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Overview of IEEE Standard Single- and Double-Precision Formats
3.3 Overview of IEEE Standard Single- and Double-Precision Formats
Floating-point operands are classified as single-precision (SP) and double-
precision (DP). Single-precision floating-point values are 32-bit values stored
in a single register. Double-precision floating-point values are 64-bit values
stored in a register pair. The register pair consists of consecutive even and odd
registers from the same register file. The 32 least-significant-bits are loaded
into the even register; the 32 most-significant-bits containing the sign bit and
exponent are loaded into the next register (that is always the odd register). The
register pair syntax places the odd register first, followed by a colon, then the
even register (that is, A1:A0, B1:B0, A3:A2, B3:B2, etc.).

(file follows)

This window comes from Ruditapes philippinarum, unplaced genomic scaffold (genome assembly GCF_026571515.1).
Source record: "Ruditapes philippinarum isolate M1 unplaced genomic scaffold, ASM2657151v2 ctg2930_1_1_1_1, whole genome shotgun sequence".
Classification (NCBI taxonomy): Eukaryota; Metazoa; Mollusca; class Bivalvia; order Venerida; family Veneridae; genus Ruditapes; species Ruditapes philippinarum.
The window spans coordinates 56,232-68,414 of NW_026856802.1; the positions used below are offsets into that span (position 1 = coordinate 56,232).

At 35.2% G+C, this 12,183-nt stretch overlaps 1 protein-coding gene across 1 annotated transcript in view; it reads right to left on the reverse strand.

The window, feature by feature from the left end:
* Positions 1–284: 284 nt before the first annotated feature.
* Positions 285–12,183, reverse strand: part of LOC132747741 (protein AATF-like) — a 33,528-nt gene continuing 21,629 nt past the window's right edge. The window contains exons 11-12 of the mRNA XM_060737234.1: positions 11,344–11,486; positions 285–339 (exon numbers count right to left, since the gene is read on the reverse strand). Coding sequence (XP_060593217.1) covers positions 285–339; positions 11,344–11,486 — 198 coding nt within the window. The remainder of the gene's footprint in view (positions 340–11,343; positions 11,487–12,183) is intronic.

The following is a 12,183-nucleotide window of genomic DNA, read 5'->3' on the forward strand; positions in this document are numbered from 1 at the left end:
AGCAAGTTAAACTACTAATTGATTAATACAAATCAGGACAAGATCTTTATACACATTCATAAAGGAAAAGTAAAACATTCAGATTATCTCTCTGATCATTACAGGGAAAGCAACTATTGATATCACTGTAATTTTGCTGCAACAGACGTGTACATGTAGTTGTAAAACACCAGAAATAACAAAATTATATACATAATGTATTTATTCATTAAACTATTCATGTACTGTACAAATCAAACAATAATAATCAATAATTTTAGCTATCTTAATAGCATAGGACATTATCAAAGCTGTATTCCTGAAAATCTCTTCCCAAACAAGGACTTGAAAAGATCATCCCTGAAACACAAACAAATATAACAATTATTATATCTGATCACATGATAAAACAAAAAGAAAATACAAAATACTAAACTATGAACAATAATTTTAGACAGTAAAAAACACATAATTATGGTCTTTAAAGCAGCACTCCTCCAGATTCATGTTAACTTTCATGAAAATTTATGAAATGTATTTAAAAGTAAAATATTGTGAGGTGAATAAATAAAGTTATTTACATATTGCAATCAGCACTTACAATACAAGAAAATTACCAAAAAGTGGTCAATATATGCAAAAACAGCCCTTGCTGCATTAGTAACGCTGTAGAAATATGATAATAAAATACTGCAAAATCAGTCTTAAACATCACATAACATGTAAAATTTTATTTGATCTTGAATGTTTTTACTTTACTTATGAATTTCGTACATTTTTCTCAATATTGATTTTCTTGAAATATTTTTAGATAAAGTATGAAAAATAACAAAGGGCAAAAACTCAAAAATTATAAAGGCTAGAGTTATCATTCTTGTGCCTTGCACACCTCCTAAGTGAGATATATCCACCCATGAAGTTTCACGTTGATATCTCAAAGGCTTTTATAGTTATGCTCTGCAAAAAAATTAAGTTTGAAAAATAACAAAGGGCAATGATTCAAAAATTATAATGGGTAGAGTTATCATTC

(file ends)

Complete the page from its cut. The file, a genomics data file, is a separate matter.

Instructions that use DP sources fall in two categories: instructions that read
the upper and lower 32-bit words on separate cycles, and instructions that
read both 32-bit words on the same cycle. All instructions that produce a
double-precision result write the low 32-bit word one cycle before writing the
high 32-bit word. If an instruction that writes a DP result is followed by an
instruction that uses the result as its DP source and it reads the upper and low-
er words on separate cycles, then the second instruction can be scheduled on
the same cycle that the high 32-bit word of the result is written. The lower result
is written on the previous cycle. This is because the second instruction reads
the low word of the DP source one cycle before the high word of the DP source.
IEEE floating-point numbers consist of normal numbers, denormalized
numbers, NaNs (not a number), and infinity numbers. Denormalized numbers
are nonzero numbers that are smaller than the smallest nonzero normal
number. Infinity is a value that represents an infinite floating-point number.
NaN values represent results for invalid operations, such as (+infinity +
Normal single-precision values are always accurate to at least six decimal
places, sometimes up to nine decimal places. Normal double-precision values
are always accurate to at least 15 decimal places, sometimes up to 17 decimal
Table 3−3 shows notations used in discussing floating-point numbers.